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‘EV battery cycling process needs stronger focus as it will benefit the entire ecosystem’

G Balachandar | Updated on: May 22, 2022

EY India report says ‘recycling can help establish a domestic supply of used batteries’

Chennai, May 22 

As the electric vehicle (EV) revolution gathers pace in India, it will be critical for the country to focus on the End of Life (EOL) management for EV materials. It is because the second life of the battery (SLB) can improve the value proposition of EVs, making them even more attractive by using the full potential of the battery value chain, pointed out a report by EY India. 

Battery scrapping and recycling have so far taken a backseat in the Indian context. There are no procedures detailed by regulators, and the onus of battery recycling has been left to the manufacturers. In case a manufacturer is no longer active, then there is no precedent on the methodology that will be followed for the disposal of the vehicle. 

With limited reserves of rare earth metals like lithium, cobalt and nickel, battery recycling can offer a shorter supply pool for new EV battery manufacturers.  

Instead of importing these metals from the international markets, which can be influenced by world events (such as the Russia-Ukraine conflict), recycling can help establish a domestic supply of used batteries, as well as attach a residual value to the battery at its end of life.

This will offset the total cost of ownership for the consumer, making EVs more affordable in the longer run. 

Creating a new asset, revenue stream

“EV batteries are costly but their value chain — use, reuse, recycle — offers revenue potential. Developing a used battery market presents a major opportunity for industry participants to create new assets, access valuable revenue streams, secure supplies of raw materials, and drive EV use,” said Som Kapoor, Partner, Future of Mobility & Autos Retail Leader, EY India.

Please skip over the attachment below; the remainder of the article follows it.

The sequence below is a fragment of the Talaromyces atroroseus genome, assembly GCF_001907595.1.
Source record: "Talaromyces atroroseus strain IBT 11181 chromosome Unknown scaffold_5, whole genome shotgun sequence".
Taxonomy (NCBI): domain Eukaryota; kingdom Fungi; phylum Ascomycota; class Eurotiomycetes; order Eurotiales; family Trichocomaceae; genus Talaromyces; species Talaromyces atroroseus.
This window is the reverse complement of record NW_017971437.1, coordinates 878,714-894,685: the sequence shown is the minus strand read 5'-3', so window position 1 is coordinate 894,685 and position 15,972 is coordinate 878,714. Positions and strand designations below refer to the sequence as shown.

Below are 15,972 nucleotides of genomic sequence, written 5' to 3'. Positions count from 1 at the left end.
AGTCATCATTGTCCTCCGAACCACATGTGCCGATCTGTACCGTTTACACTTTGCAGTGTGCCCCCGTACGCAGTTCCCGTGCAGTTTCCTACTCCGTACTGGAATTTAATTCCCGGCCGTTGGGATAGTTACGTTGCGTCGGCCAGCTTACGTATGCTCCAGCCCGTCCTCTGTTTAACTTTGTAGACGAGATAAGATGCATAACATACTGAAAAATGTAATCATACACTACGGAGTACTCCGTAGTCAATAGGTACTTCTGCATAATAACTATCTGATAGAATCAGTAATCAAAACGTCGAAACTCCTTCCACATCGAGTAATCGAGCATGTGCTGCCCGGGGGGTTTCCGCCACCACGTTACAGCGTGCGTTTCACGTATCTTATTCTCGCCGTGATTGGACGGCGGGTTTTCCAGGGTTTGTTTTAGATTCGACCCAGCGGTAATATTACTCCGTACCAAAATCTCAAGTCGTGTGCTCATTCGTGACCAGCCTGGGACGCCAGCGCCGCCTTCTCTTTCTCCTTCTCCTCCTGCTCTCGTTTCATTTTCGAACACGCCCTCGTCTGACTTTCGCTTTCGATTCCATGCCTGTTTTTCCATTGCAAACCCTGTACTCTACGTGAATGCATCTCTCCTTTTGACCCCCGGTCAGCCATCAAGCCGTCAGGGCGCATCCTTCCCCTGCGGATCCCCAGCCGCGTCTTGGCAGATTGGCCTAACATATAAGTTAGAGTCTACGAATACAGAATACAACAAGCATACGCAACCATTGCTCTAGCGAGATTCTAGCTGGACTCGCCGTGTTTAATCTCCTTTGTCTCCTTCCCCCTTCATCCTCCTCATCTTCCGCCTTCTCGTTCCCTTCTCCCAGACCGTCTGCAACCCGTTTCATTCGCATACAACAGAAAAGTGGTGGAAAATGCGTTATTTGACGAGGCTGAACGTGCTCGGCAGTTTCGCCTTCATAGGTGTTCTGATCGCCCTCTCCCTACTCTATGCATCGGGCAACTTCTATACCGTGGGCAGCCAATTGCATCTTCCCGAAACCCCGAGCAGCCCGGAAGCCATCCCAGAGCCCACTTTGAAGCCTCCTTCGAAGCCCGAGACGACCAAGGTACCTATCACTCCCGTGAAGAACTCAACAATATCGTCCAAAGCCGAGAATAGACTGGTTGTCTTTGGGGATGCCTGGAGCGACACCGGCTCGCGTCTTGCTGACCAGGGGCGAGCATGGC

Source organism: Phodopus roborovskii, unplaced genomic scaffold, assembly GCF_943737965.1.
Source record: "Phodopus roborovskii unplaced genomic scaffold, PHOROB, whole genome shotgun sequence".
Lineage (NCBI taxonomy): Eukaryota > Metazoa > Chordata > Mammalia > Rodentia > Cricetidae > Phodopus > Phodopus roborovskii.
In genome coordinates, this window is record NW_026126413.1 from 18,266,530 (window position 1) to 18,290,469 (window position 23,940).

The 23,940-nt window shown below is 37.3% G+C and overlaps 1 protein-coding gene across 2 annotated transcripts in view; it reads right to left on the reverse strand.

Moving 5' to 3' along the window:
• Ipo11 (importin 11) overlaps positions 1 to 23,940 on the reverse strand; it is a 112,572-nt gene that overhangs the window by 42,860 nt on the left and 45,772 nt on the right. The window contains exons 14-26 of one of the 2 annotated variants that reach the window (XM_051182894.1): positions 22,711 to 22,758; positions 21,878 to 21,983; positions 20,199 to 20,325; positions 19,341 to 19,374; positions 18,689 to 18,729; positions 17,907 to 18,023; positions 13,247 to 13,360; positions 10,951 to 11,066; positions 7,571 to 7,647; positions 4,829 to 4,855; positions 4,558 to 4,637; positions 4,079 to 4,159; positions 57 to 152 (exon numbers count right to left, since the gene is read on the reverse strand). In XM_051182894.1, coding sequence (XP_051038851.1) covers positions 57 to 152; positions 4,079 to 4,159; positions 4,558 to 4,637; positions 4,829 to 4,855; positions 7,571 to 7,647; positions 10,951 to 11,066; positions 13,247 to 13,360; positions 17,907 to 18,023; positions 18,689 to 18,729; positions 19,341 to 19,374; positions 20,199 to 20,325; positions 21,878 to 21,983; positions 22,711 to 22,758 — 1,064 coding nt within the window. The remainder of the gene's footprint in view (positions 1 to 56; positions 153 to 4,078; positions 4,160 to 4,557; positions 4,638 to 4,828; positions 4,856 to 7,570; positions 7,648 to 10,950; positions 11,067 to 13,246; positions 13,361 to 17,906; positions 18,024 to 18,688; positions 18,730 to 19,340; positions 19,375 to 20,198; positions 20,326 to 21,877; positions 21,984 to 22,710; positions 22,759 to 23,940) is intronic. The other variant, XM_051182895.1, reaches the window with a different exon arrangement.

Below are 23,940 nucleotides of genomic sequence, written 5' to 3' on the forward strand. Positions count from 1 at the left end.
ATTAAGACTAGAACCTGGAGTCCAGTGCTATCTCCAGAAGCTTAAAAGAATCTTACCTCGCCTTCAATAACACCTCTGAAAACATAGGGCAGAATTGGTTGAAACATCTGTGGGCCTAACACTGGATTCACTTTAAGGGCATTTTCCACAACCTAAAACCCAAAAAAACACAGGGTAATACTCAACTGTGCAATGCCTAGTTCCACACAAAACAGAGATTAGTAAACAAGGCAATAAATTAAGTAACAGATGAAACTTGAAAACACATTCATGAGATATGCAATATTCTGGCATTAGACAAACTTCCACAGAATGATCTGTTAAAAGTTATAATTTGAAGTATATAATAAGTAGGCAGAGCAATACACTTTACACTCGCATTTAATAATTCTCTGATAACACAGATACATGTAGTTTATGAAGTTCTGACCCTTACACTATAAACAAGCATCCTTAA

He added, “It is a critical aspect of the future viability of EVs and will be a major competitive differentiator for those that drive the market as opposed to those that sit on the sideline.”

EV batteries typically operate for up to 3,000-5,000 cycles before they are deemed inefficient for direct use in the vehicle. These batteries retain 70-80 per cent of their original battery capacity, with only a 5 per cent expected self-discharge rate over 24 hours, making them extremely viable for non-transportation related secondary applications such as renewable energy storage, grid stabilisation, etc, the report stated. 

Learning from global ideas

Apart from creating awareness, India will need to take cues from global best practices.

Development of systematic processes, standards and guidelines to promote seamless battery reuse, refurbishing, and recycling, incorporating traceability across the value chain to strengthen the battery retrieval process and defining roles and responsibilities of battery manufacturers, OEMs, recyclers and the government stakeholders for appropriate EOL management would be helpful. 

Thus, the EV policy landscape should focus on end-to-end supply chain development for the segment to streamline in terms of component availability and localisation, standardisation of EV batteries to allow for ease of battery recycling and development of SLB solutions, the report said. 

The benefits offered through developing a localised recycling policy will be reflected in the cost of batteries, reducing the upfront cost. A residual value is placed on the batteries after their end-of-life as an EV battery, encouraging local businesses to explore opportunities in the SLB market, reducing India’s need to import rare earth materials and improving the local supply chain. 

Published on May 22, 2022
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